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I've setup the built-in OpenSSH in Windows 10 and connected remotely via WinSCP SFTP protocol. I seem to have access to all folders in my C: drive, but I cannot access the external drives of my computer. Going to the "root" folder just lists the C: drive. I tried creating a soft directory symlinks in a directory that I can access, but that doesn't seem to work. They appear as files in WinSCP and I cannot access them. How can I add them? Also, is there a way to restrict access to certain folders if I wanted to share access to only certain folders of my server?

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While some Windows SFTP servers do implement a virtual root folder which lists available drives, Win32-OpenSSH does not. It redirects the root folder / to /C:/ (or maybe to a system drive).

If you want to visit another drive, you have to manually change a working directory.

  • In WinSCP GUI, you can do that using "Open Directory" command and typing a path to the desired drive, like /D:/.

  • In command-line SFTP clients, like OpenSSH sftp, PuTTY psftp or WinSCP scripting, you can use cd command, like:

    cd /D:/
    

There's actually WinSCP FAQ for How do I change drive on the remote panel?


Regarding your attempt to solve this using a symlink: A symlink really shows as a file in WinSCP (as the server presents it as an unknown file type). But a directory junction shows as a directory (the server presents it as a regular directory, not a link). Though since WinSCP 5.14.2, you can make WinSCP try to enter "file" using Ctrl+PgDn.

  • I have tried to create such a junction using the mklink command in Windows, like this: mklink /D C:\D D:\. However, when I do so, I cannot copy any files to subfolders in /D, it says "access denied" in WinSCP, although when I map the D-rive directly as ChrootDirectory, this works. So by linking, I lose some file permissions, can I set them directly anyhow? – Erik Jun 7 at 10:00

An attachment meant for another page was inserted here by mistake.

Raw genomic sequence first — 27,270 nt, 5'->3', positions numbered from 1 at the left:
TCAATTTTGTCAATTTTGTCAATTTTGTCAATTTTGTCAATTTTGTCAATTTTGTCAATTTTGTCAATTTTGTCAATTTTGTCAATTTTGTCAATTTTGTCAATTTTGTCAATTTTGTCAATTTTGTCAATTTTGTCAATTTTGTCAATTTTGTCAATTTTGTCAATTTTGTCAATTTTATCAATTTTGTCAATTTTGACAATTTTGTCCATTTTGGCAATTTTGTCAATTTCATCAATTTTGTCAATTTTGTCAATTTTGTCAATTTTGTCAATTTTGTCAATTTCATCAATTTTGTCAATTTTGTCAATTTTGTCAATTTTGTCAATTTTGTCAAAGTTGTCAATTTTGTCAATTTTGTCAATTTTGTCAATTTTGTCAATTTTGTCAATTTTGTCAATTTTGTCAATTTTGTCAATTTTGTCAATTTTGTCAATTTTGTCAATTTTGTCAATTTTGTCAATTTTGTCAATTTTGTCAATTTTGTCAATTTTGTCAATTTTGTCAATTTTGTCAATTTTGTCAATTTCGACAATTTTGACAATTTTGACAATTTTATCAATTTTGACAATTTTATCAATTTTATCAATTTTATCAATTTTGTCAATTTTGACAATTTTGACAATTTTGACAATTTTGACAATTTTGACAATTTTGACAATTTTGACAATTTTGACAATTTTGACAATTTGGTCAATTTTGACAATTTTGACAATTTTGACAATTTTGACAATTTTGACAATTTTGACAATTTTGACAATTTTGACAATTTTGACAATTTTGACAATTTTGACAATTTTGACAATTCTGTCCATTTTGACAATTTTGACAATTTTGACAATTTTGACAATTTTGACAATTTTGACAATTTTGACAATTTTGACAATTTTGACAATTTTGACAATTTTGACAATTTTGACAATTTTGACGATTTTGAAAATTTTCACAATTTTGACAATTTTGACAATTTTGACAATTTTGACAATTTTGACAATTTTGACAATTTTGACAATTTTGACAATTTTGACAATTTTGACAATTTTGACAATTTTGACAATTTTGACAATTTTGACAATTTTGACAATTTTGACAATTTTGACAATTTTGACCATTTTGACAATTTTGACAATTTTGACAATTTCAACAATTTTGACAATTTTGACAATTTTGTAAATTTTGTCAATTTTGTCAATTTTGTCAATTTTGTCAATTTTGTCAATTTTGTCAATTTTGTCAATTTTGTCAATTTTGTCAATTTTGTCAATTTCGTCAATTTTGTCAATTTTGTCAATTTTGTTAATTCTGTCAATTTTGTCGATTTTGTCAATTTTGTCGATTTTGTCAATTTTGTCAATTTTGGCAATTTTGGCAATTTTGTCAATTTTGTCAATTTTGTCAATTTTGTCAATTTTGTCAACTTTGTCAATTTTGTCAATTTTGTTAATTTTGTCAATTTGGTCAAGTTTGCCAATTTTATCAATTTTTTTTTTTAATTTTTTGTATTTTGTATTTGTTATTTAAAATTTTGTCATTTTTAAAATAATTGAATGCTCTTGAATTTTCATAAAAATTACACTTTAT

• /D does not create a junction. It creates a folder symbolic link. Junction is created by /J. Though I actually cannot reproduce the problem with symlink (I have described in my answer) anymore. For me even symbolic link works. Maybe they have fixed it meanwhile. Anyway, try /J. – Martin Prikryl Jun 7 at 10:10
  • It looks like this doesn't work as well for me, it also says in the permissions rwx------. And another thing I noticed is that it tries to create the file as myfile.txt..filepart, which works, so I have that file with size 0, so maybe some renaming process fails? Looks really strange to me, all I can say that the behaviour is similar in WinSCP as in Filezilla, so I guess I need to set some permissions on serverside, but where is the right place to look? – Erik Jun 7 at 11:21
  • Windows OpenSSH server follows permissions of your Windows account. There's nothing to be set specifically for the SFTP/SSH server. The permissions you see in WinSCP are not really relevant. There's no way the server can map complex Windows ACL to simple *nix-style permissions that you see in WinSCP. -- If you login with an SSH terminal client, can you create files on the junction/symlink? – Martin Prikryl Jun 7 at 12:26
  • Martin, thanks for your reply, it works when I copy the files using putty and an open SSH-connection. Also see my other comment how to reproduce the steps using Filezilla (WinSCP will behave like FIlezilla there) – Erik Jun 11 at 8:43

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